There is an excellent exchange between prominent experts (Bill Bradley, Niall Ferguson, Paul Krugman, Nouriel Roubini, George Soros, Robin Wells) about the causes and prospects of the current economic crisis. It is titled “The Crisis and How to Deal with It” and appears online at the NY Review of Books.
Reading it made me think about an analogy between the progression of the world economy and the movements of a bicycle. Think of a well functioning economy like a bicycle moving rapidly along a road. The rider represents the government whose modest adjustments, left and right, keep the bicycle on a steady path. However an even greater force keeping the bicycle upright is the torque created by the spinning wheels. The torque is analogous to the forces exerted by the private market in an economy. As long as the bicycle (economy) moves sufficiently fast (grows), the rider (government) needs only exert a small level of checks and balances to keep it moving steadily forward: mostly though it is the torque (private market activities) that keep the bicycle upright and moving.
The current economic crisis is like the bicycle hitting a big bump in the road. No one knows precisely how or why we hit the bump, but hit it we did, and the bicycle (our economy) has slowed down and is beginning to tumble over. But as we all know, a slow moving bicycle requires many more adjustments by its rider; and the slower the movement, the more aggressive must be the rider’s reactions to keep the bike from falling over.
In the dialogue described above, Krugman’s argument is like saying that the bicycle is moving so slow right now that we need dramatic rider reactions (government intervention) to correct for the lack of bicycle momentum due to the slower speed. (i.e., the private sector has chosen to save much more, or demand much less, and the government must substitute by spending instead – in other words, the government must pedal for awhile. Government borrowing is not a problem, he says because the private sector is unwilling to do it itself.)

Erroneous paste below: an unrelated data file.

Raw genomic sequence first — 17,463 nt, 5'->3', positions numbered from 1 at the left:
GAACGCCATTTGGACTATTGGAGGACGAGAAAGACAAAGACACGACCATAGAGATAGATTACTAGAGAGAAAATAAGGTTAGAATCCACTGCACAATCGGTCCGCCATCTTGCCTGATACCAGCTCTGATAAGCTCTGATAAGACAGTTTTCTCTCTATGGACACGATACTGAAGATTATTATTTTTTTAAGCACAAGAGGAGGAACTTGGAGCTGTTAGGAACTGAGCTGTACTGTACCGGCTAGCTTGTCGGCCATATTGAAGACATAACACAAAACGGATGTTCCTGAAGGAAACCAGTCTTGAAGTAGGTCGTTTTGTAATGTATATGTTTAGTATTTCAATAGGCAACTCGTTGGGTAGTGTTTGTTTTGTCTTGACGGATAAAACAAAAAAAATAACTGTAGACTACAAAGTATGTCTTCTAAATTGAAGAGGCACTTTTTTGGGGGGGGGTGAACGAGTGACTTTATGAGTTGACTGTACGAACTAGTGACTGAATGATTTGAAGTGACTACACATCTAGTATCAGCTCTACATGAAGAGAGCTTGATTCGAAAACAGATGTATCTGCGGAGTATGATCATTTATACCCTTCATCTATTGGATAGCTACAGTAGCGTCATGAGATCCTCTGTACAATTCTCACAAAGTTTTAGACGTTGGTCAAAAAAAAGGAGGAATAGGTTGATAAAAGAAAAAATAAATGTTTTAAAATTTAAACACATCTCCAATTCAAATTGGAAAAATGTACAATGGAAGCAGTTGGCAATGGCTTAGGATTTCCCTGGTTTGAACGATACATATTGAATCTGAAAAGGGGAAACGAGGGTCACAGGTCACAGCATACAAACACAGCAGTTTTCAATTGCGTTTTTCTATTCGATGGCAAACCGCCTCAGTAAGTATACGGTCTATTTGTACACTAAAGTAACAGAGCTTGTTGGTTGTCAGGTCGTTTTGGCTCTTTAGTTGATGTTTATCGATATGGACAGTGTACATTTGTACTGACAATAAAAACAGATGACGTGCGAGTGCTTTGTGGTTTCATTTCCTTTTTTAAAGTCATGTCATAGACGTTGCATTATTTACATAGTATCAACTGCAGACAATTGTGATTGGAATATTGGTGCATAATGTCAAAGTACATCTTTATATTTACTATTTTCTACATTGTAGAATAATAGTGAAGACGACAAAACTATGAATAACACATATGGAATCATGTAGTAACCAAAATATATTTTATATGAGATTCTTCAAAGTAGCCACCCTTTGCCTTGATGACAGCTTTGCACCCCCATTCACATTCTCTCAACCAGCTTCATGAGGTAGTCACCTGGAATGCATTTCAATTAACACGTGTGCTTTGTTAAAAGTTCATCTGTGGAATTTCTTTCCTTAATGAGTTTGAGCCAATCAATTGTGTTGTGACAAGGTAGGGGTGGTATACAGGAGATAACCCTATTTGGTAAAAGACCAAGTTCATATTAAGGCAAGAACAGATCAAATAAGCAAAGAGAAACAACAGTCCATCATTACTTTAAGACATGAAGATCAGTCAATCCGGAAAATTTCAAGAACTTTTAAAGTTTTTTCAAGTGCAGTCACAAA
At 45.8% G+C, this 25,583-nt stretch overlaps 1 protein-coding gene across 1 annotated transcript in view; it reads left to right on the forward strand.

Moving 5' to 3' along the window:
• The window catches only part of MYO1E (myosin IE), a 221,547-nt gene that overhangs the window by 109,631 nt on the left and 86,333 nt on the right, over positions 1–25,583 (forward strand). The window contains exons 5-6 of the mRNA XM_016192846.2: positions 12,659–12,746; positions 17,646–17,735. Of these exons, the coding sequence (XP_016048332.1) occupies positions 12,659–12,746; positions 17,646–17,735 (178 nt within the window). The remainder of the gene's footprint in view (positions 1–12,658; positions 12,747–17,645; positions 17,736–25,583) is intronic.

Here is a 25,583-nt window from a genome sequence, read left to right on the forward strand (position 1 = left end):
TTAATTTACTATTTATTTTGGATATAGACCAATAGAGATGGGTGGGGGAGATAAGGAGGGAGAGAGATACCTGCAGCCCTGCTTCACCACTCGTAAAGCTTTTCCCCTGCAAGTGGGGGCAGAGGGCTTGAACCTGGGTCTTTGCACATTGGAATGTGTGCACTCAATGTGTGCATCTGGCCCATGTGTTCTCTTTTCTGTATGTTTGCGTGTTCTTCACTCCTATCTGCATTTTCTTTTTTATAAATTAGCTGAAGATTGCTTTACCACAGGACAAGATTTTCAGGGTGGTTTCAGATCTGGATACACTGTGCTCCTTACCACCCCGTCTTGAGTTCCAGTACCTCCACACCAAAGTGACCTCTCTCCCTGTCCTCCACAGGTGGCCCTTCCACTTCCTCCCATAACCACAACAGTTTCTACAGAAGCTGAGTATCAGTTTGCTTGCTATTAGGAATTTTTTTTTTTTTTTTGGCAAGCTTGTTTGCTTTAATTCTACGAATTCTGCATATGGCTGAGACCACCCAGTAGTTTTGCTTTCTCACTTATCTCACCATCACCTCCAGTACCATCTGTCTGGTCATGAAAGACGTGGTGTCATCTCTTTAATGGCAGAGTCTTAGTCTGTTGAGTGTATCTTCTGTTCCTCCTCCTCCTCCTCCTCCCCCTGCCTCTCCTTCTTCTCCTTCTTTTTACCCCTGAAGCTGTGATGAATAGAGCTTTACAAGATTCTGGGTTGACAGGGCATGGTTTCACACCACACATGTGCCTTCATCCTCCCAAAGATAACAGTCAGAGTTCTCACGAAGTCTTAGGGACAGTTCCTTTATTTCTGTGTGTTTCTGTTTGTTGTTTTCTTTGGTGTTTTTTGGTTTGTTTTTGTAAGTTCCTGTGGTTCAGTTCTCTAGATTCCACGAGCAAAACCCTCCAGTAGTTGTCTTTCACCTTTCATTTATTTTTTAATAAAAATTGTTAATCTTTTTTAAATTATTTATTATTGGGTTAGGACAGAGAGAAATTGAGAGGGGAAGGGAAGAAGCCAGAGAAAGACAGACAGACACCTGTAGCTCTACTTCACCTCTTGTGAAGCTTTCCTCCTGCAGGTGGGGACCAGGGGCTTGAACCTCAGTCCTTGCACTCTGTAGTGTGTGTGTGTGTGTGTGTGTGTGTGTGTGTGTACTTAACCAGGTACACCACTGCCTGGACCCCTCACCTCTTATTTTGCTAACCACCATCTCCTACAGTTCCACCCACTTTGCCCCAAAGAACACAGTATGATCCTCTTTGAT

Ferguson’s argument (and others) however is a concern about another point in time during the adjustment process. He is worried about what happens later because of the massive fiscal deficits and the borrowing demands they will require. This concern arises once the bicycle has begun to gain more momentum again. Note, this is China’s major concern right now too.
So suppose Krugman is indeed right, that we need a major government corrective effort to right the bicycle. Well, what happens if, after the bicycle is about to fall over to the right, the adjustment by the rider is so strong to the left that although the bike will indeed become vertical again, it will also eventually begin to topple over leftward. If the rider cannot correct the movement fast enough a near collapse to one side will be righted only temporarily as the bicycle begins to topple over to the other side.
More specifically, a government intervention that gets the economy humming along again quickly, may also stimulate consumption (thereby reducing savings demand) and leave the government still with a huge fiscal deficit and no way to finance it without printing money. This is when the bicycle may begin to topple over in the other direction.
Krugman’s analysis would be more credible if it were apparent that the fiscal stimulus would be spent mostly in the next year and if thereafter government spending would revert to its previous levels. In other words, if the projected deficit this year were 12% but next year it goes back to 3% of GDP, then one could support the idea that the correction
is not excessive.
Finally, as with a wobbly bicycle, although reactions are necessary to keep the bicycle from falling over (Krugman is right), overreactions are almost the norm (Ferguson is probably right too), perhaps several times, before the bicycle can get back to its normal progression. If the analogy is accurate then, any improvement in the economy now, is likely to be followed by another collapse, perhaps next time with higher inflation and another economic slowdown even after markets seem to be rebounding.
With this said, hopefully the analogy is wrong.